Muay Thai Pads: What You Need to Know
“Muay Thai Pads: Types and Shopping Tips” By James Poidog, World Thai Boxing Association Expert Contributor
Muay Thai pads are different from the pads used in other fighting styles due to the use of elbows, knees, tiips, and shin rather than foot [Related: Muay Thai Words Decoded – Thai to English]. Many Muay Thai students often ask, “What types of pads should I be using?”
After searching online, I found that most of the responses were from other students. But, what do the experts think? What brand and/or type of pads do they buy? As a student and then a coach, my feelings about what I like in a pad have changed over the years as I went from just hitting and kicking them to holding them. So who better to suggest what you should invest your money in than some top experts in their field? Expert reviews will be in the next post. For now, I think it would be a good idea to define different types of pads so you have a better idea of what to search for.
What are Muay Thai Pads?
If you aren’t familiar with the word, search “pad” online, you might find a confusing assortment ranging from feminine hygiene to hockey gear. For Muay Thai, boxing, MMA, and other combat sports, pads are essentially defined as the tool of a coach (or even other students) used to allow students to punch, elbow, knee, and kick without much risk to themselves. At certain levels, that means you can throw your attack as hard as you can and not hurt them or get hurt yourself. [Related: Muay Thai History]
King of Muay Thai Pads: Thai Pads
Pads come in different sizes, shapes, and weights. The most common Muay Thai pads, are referred to as ‘Thai pads’. These rectangular shaped pads are filled with foam padding and covered in a leather or synthetic material shell. Thai pads have straps on the back side that attach to the holder’s forearms and allow them to take the brunt of your hits in a way that can be absorbed a little easier than a kick shield. Even though Thai pads come in different sizes and weights, their profile is still smaller than a kick shield so targeting human anatomy is a little clearer.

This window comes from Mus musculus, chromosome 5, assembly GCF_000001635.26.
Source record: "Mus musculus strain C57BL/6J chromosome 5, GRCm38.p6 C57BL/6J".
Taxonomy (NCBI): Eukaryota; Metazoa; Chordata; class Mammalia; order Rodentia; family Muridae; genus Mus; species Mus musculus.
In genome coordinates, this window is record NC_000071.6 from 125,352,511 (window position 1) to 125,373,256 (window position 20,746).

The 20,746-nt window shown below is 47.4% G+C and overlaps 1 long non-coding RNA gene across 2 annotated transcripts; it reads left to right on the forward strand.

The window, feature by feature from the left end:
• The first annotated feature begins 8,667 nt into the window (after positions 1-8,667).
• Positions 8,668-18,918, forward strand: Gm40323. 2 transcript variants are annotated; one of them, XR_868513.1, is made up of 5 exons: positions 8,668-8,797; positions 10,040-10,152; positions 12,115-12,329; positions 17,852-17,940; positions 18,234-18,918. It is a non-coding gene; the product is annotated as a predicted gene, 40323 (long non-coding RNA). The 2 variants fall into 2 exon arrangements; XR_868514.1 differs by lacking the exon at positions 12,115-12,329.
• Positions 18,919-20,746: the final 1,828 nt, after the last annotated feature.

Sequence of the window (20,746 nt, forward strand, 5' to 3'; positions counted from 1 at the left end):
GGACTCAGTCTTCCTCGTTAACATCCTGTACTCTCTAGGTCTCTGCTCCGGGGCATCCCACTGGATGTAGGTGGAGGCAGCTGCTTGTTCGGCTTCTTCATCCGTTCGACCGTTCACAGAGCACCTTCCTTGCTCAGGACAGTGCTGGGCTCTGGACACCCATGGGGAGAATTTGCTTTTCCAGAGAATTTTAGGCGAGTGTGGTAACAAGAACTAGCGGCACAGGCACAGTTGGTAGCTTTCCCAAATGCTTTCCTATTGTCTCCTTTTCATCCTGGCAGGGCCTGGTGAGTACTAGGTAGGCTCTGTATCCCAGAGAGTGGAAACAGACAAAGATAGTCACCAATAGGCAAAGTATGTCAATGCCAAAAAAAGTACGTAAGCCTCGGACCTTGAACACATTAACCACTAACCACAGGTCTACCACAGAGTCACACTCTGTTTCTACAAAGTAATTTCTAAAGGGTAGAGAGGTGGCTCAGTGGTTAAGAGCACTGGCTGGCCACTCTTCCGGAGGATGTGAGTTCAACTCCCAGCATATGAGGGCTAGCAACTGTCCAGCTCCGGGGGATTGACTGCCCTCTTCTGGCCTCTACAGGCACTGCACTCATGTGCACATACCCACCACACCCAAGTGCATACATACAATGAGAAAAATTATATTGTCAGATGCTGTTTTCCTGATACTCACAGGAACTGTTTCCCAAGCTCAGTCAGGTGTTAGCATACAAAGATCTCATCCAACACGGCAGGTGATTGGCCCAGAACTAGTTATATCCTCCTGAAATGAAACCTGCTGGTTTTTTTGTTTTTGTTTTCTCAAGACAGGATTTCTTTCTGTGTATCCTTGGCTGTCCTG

Thai pads aren’t the only pads used in Muay Thai either. Commonly referred to as focus mitts, boxing hand pads are frequently used by themselves for punching accuracy or in conjunction with a Thai pad to vary a student’s lessons.
Different Types of Muay Thai Pads
Over time, other types of pads have come into existence for specific techniques used in Muay Thai, kickboxing and MMA.
- Belly pads use padding that covers all of the stomach and part of the torso. Belly pads strap around the back and have been used for a long time in Thailand.
- Similar to a belly pad, chest protectors cover the whole torso and are common in the boxing world. They are frequently used with focus mitts, allowing the boxer to hit body targets as well as the head shots the focus mitts mimic, but are a little harder to use with Thai pads.
- The most recent addition to the pad world, and one a lot of trainers use is the leg shield. The leg shield has thick pad straps for the leg and a waist belt to help keep it in place. The leg shield is used exclusively for leg kicks and is rapidly becoming a mainstay for coaches worldwide.
Shopping for Muay Thai Pads
It should be easy to just recommend a brand and style, right? Well, that’s where you might be surprised. If there was one style of pad or mitts that fit everyone, we might not have the large amount of differences you can find the minute you try and purchase a pair (yes, they’re sold in pairs. Don’t buy from places that sell in singular unless the price is so good you can buy two.).
There are a lot of variations in students, from weight to height to gender to body type. Just like coaches have to be able to adapt to the different needs of each student, pads need to come in all shapes and sizes to accommodate these differences as well. It would be almost impossible to purchase every type and style. Stay tuned for my next post, Muay Thai Pads: Expert Reviews to see why Fairtex Muay Thai pads came in first place with Muay Thai and MMA coaches, with close seconds going to several other Muay Thai pad brands.
Want to know more about Muay Thai or becoming a member of the World Thai Boxing Association (WTBA)? Visit the helpful links below: